When he was nine, he was taken to Swaziland to live with family while his father was an accused in the Rivonia trial in 1963.
He returned to South Africa in 1968 and a year later was detained for his involvement in underground politics. In 1970, he matriculated as a private candidate and went on to pursue a career in journalism.
In 1980, Sisulu, as President of the media union, Media Workers Association of South Africa (MWASA) [previously known as the Writers Association South Africa (WASA)], he was served with a three year banning order as part of a government crackdown on the media.
Sisulu was a founding editor of the New Nation from January 1986.
In 1981, he was arrested under the Terrorism Act, detained without trial, tortured and only released after 251 days. Five years later, he was arrested again, this time for “endangering and undermining the maintenance of public order”. He was released 721 days later on 2 December 1988.
He became a Nieman Journalism Fellow at Harvard University in America, in 1984. In 1987, he received the Louis M. Lyons Award for Conscience and Integrity in Journalism. Sisulu was the third South African recipient of the Lyons Award after journalist and political commentator, Allister Sparks.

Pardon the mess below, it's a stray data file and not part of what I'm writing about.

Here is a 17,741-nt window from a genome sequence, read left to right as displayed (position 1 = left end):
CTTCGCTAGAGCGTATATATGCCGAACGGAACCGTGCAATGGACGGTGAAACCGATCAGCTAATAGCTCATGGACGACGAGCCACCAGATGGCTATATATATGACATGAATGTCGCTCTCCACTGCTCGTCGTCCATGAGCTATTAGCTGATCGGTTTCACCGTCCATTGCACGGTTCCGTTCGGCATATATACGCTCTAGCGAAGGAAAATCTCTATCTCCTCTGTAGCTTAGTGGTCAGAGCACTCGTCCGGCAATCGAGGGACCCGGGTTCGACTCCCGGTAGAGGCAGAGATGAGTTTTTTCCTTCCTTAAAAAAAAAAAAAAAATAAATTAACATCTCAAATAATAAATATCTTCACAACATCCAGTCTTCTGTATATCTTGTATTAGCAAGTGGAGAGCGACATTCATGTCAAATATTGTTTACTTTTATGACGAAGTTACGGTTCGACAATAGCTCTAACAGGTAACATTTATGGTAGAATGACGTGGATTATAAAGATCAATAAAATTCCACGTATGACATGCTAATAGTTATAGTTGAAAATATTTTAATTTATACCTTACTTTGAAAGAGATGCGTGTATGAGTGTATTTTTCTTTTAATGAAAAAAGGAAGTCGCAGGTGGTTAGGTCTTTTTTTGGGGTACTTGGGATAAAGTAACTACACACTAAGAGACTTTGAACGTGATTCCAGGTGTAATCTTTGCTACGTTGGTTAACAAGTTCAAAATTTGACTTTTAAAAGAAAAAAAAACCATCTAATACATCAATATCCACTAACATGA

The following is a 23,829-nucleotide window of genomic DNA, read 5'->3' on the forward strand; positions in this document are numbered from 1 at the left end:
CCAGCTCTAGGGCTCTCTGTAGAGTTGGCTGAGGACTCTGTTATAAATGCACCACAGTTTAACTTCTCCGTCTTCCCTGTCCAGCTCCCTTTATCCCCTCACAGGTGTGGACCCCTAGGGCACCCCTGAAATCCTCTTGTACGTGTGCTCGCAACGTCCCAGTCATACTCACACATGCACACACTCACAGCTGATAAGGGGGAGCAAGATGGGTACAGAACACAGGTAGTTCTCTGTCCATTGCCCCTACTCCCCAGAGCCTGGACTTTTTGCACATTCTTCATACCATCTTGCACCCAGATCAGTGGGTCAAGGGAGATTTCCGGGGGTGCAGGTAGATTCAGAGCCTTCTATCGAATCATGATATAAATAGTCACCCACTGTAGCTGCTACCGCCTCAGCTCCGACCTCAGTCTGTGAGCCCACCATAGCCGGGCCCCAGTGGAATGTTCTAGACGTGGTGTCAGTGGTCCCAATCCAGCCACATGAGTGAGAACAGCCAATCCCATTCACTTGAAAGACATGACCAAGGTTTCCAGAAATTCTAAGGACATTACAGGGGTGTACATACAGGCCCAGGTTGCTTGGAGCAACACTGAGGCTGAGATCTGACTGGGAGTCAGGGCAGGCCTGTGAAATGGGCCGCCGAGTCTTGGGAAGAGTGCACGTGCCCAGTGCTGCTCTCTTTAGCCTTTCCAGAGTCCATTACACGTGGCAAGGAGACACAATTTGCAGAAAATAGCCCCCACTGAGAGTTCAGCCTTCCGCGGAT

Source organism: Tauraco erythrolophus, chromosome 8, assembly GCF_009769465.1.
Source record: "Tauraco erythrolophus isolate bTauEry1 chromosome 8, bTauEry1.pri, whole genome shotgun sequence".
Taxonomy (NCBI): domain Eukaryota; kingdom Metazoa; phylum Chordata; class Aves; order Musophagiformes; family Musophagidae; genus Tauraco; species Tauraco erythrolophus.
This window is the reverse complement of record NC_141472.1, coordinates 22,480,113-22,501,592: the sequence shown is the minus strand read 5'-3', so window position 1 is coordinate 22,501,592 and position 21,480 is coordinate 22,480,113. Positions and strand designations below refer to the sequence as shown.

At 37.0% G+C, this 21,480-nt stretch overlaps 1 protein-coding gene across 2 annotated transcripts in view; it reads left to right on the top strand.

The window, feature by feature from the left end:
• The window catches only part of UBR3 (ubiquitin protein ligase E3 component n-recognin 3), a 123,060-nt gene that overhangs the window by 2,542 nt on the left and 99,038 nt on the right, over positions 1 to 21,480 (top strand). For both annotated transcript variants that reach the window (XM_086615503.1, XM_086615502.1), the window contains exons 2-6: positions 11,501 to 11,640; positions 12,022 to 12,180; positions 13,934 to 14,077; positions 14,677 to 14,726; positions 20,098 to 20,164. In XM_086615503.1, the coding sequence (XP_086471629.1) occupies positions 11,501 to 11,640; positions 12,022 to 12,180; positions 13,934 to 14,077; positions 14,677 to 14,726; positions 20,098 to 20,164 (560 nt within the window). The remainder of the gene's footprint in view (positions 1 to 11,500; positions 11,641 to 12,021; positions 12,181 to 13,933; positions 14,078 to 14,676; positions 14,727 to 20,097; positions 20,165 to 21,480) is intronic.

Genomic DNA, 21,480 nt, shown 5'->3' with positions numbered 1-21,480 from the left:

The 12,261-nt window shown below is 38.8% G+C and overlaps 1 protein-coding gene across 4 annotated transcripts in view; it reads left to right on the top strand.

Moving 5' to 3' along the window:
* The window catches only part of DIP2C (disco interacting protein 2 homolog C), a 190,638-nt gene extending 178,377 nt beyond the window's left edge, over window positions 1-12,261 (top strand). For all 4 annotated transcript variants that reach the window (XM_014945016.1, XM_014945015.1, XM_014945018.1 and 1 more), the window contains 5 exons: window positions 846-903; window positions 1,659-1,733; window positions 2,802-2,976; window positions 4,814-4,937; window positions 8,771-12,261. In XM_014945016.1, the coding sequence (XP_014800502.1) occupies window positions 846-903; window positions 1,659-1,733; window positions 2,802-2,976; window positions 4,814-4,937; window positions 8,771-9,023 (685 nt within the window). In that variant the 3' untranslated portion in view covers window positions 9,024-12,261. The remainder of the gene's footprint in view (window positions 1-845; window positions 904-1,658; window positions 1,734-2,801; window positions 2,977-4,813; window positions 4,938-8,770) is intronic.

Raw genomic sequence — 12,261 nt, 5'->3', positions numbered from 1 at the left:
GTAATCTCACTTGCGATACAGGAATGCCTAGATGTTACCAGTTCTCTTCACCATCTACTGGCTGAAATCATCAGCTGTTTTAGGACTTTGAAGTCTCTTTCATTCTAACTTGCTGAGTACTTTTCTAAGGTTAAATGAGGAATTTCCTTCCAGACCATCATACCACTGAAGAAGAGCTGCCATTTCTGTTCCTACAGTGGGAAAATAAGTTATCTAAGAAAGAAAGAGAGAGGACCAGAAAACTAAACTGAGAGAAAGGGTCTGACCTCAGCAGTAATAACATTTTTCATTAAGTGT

In 1990, he worked as Nelson Mandela's press secretary and personal assistant and in 1993 was appointed as the South African Broadcasting Corporation’s (SABC's) chief executive. He has been the chairperson of both New Africa Media Holdings and New Africa Investments Limited.
Between 1994 and 1997, he was a Chief Executive Officer of the South African Broadcasting Corporation (SABC) and was involved in the telecoms, manufacturing and agriculture businesses.
Zwelakhe Sisulu passed away, on 4 October 2012, at his home in Johannesburg.
Mtshali L. (2007). Zwelakhe Sisulu's first venture was building a mud hut, now he builds businesses from the Sowetan online. Available at www.sowetanlive.co.za. Accessed on 8 October 2012|